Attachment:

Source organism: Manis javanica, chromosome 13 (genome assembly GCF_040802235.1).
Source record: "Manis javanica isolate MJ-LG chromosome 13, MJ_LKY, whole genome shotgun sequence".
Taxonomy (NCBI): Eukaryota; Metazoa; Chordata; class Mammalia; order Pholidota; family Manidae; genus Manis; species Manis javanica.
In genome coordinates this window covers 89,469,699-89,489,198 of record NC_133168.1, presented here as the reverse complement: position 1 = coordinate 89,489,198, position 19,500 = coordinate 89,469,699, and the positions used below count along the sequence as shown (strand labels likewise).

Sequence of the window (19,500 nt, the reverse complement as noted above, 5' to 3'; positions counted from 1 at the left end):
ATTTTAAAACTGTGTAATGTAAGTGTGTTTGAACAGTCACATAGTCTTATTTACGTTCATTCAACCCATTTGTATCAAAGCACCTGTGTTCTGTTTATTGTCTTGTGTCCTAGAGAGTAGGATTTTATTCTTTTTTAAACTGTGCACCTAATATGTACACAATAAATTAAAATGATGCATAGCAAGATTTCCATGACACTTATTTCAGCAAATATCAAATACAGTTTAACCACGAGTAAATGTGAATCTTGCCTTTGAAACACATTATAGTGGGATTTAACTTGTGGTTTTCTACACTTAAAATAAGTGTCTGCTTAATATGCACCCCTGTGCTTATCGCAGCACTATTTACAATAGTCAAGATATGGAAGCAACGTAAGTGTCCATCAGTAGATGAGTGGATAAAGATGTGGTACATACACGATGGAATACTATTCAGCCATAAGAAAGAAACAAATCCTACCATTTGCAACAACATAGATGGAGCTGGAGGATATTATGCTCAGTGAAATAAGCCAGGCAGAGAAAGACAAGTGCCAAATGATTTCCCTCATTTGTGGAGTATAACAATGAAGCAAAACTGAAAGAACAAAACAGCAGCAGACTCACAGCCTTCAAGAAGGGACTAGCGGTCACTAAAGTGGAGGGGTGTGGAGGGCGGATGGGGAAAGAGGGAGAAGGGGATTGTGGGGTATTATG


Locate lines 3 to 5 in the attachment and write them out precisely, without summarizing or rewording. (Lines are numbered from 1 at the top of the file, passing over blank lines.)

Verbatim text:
Taxonomy (NCBI): Eukaryota; Metazoa; Chordata; class Mammalia; order Pholidota; family Manidae; genus Manis; species Manis javanica.
In genome coordinates this window covers 89,469,699-89,489,198 of record NC_133168.1, presented here as the reverse complement: position 1 = coordinate 89,489,198, position 19,500 = coordinate 89,469,699, and the positions used below count along the sequence as shown (strand labels likewise).

Sequence of the window (19,500 nt, the reverse complement as noted above, 5' to 3'; positions counted from 1 at the left end):